As I sat on my sofa browsing my favorite cookbooks for next week’s menu, I had a sudden urge to grab my camera and share some of my favorites with you. I’m not good at suppressing urges, evidently. For example, I compulsively collected cookbooks for YEARS, easily amassing 50+ books, some of which I rarely read. I’ve finally gotten a grip on my addiction, clearing my collection down to my Top 20 or so, but it wasn’t easy. Some I can’t part with are in a cabinet, but my favorites are left out on the kitchen counter so I can grab them at will. Here are the best of those I keep within arm’s reach.
The Good Housekeeping Illustrated Cookbook
I received this as a wedding present 29 years ago, and it’s still the cornerstone of my cookbook collection. I love the full-color photo index pages. When nothing sounds good, these gorgeous photos help me find inspiration.
In addition, they have illustrations throughout the recipe pages to give you technical assistance if you need it. As a menopausal space cadet, I can use all the assistance I can get. I make no apologies for that. It is what it is.
This is more than a cookbook; it’s the memoir of a beautiful woman named Cleora Butler who worked as a cook in the homes of Tulsa’s great oil barons back in the golden age of oil barons. It’s a tribute to her family history, as well as the history of cooking and entertaining throughout her 70+ years.
What a remarkable woman she was. The stories she shares add a level of depth and clarity to her recipes I haven’t found in other cookbooks. Another thing I love is the structure of the chapters – done by decade. Starting with “The Early Years” of her childhood (pre-1920’s) and taking you through the 1980’s, her walk through the recipes that shaped her career and her life are enlightening.
If you’re into simple, family style cooking and you love noodle casseroles, try this one from Cleora’s collection. It was a hallmark recipe in its day.
I’ve made no secret of the fact that I am a Pioneer Woman fan. I love her beautifully executed website, and am an active participant in the Tasty Kitchen recipe sharing page. It should come as no surprise, then, that her cookbook is an extension of her website. It’s colorful and fun, like Ree herself.
It contains the recipes she loves, complete with full-color photos, as well as stories of her life on the ranch and her family, whom she lovingly refers to as The Marlboro Man and her punks. Of course, she also includes her extended family, farm hands, friends and household pets who have also become celebrities in their own right (ie. Charley the Basset Hound). This is home cooking at its best, with a spattering of her trademark humor to keep it entertaining. Anyone who believes food should be wrapped in bacon is my kind of cook.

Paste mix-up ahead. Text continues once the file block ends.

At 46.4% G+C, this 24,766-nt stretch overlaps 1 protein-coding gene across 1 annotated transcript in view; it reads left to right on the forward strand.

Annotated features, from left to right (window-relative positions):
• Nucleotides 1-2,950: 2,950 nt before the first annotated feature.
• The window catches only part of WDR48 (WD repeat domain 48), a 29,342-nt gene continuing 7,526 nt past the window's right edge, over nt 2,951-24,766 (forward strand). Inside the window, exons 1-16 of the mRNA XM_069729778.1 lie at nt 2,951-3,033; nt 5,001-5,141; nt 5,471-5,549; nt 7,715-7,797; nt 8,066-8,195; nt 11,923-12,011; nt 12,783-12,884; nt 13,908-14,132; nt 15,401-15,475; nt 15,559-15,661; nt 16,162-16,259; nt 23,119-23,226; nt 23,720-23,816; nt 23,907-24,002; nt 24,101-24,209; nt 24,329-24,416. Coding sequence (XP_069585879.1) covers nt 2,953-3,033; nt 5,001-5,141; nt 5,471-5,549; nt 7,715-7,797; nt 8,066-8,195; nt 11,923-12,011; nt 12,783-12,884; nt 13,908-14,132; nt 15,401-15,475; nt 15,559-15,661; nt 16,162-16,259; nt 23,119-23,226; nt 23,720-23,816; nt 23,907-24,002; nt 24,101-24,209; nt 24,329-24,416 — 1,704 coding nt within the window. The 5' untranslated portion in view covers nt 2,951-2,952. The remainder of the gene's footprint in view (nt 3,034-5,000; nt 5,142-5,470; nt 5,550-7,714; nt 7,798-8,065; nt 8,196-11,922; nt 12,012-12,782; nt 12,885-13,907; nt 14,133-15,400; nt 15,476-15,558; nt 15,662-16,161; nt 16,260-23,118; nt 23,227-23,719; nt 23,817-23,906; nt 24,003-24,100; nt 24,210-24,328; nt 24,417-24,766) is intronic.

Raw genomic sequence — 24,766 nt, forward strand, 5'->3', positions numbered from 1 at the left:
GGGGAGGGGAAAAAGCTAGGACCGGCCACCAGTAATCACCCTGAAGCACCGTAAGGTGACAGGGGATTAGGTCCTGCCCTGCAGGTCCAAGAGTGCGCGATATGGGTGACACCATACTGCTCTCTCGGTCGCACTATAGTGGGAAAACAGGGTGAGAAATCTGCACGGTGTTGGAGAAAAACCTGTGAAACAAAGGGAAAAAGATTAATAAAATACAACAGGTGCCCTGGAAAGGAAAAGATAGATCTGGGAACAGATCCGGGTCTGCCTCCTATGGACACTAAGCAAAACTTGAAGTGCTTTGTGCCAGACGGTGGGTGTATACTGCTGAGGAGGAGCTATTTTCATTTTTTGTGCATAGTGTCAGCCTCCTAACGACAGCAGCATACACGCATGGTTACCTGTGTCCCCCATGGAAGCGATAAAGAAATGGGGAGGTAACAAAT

This little gem is published by the owners and chefs of the Heceta Head Lighthouse Inn on the Oregon coast. We had the pleasure of staying one night in the Lightkeeper’s House B&B a few years ago. It came with a 7-course breakfast that lasted 2 hours. It was without a doubt the most fabulous breakfast I have ever experienced. Hands down. Bar none. Their staff focuses on using the best local ingredients that are available, and the love they put into their food is experienced in every single bite. Buying their cookbook was a no-brainer for me.
See that blueberry smoothie in the middle? It was a life-changing revelation. Made from blueberries picked on the grounds of the lighthouse, it almost caused me to ask a complete stranger if he was going to finish his. Almost.
I don’t know where to start with this one. I love it so much, I can hardly stand it. If I had to play “Sophie’s Choice” and choose only one cookbook to grab in case of an emergency, it might just have to be this one. Those spiky Texas Big Hair Tarts on the cover grabbed my attention, but the rest of the book had me running to the cash register. If baking is your religion, this could be your Bible.
If you dream of being a baker, you must get to know Rebecca better. If you’re a Texan, you’ll feel like this remarkable woman and her recipes are part of your heritage. If you find yourself anywhere near Fredericksburg, Texas, I command you to go visit her Rather Sweet Bakery and Cafe. It should be at the top of your to-do list. Seriously. While her photos are fabulous, her recipes taste every bit as wonderful, if not better. I never tire of looking through this cookbook.
And I can’t visit her bakery without buying these adorable pink pig cookies for the grandkids. If you have an avid baker in your family, consider picking this cookbook up as a birthday or holiday gift. It’s a winner.
Throw in my two favorite America’s Test Kitchen cookbooks (I can’t begin to tell you how much I learned from them) and you have my list of favorites. What I want to know now is which cookbooks you treasure. Which can you not live without? I’d love to know what inspires you.